2. Focus on the interaction among the agents in your population. In democratic societies, it often is considered ideal to direct people’s choices toward the qualities of the options (“copy if better”) rather than to other people (“copy the majority”). The privacy of the ballot box is one example, where we hope candidates will be considered objectively (some countries even ban opinion and exit polls during the final stages of elections). We also want to make sure that investment decisions are directed toward the value of those investments and not toward the majority activity, which might be panicked selling, or in an undirected manner, which could point toward behavior even more irrational.

The directedness of decision-making at the population level can be altered through interconnections, as certain network structures amplify different patterns of copying. In the figure that follows, adapted from the work of Erez Lieberman and colleagues at Harvard, the two networks on the left favor undirected copying, whereas the two on the right favor directed copying. If we want people to generally follow the “copy if better” rule, hoping that quality gets selected, we might promote the networks on the left. The ideas adopted by the agents on the left are greatly dependent on the agent or agents upstream. This is like the classic marketing model of a few inventors who feed truly novel ideas to the early adopters, who then make things fashionable for everyone else. In any case, if we can characterize the kind of network, we will have an edge in understanding whether or not the system promotes the innovation of better ideas.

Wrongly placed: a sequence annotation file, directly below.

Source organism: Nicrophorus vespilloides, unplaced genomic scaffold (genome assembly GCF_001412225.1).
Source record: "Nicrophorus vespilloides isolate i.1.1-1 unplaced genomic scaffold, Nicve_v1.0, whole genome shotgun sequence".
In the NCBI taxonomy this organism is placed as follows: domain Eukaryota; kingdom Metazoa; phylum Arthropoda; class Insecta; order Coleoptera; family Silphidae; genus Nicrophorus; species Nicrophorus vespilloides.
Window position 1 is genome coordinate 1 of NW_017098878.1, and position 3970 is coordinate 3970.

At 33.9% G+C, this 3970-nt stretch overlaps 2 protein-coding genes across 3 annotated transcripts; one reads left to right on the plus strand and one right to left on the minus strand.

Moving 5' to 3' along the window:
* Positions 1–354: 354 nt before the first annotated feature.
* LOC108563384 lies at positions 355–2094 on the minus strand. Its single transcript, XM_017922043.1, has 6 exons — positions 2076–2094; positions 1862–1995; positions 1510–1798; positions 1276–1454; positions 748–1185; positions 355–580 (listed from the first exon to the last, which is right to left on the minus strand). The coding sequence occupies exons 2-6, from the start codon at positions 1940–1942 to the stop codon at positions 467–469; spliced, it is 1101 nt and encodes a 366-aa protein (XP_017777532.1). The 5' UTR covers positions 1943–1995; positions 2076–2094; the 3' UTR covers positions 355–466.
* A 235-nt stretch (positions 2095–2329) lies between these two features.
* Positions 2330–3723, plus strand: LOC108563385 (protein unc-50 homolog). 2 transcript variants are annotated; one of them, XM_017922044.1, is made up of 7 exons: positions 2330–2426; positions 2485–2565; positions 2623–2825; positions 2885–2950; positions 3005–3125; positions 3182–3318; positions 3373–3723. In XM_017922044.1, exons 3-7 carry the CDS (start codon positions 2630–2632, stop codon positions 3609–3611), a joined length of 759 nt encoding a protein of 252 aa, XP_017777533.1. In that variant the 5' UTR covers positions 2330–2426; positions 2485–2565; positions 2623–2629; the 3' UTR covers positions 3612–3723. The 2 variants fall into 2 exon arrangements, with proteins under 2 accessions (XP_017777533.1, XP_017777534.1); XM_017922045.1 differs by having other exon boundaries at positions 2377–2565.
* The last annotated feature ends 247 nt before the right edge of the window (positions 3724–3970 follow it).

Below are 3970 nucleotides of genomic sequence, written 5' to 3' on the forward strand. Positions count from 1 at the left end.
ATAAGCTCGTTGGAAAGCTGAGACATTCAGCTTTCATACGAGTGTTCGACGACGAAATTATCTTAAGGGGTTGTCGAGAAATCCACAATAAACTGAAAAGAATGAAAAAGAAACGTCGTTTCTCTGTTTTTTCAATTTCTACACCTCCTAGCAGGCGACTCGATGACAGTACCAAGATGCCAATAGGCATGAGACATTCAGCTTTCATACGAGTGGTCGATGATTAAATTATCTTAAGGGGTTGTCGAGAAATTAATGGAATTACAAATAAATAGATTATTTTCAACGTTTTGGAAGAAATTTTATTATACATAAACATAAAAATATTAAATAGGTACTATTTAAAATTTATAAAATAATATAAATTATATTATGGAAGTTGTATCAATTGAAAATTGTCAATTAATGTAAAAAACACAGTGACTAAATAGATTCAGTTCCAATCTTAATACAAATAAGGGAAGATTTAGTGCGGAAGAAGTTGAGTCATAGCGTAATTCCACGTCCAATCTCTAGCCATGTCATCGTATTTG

3. Learn to predict and cope with turnover. When all else fails, you can just try better methods of coping with flux and unpredictability. Models of conformity predict little turnover punctuated by massive cascades of change, whereas the undirected-copying model predicts popularity changes fairly continuously. When copying is directed, more innovators probably mean faster change, but if it is undirected, there must be more innovators per capita for turnover to accelerate. If copying is directed toward quality — copying people with true ability or things that are truly better — then there is an evolution toward higher quality.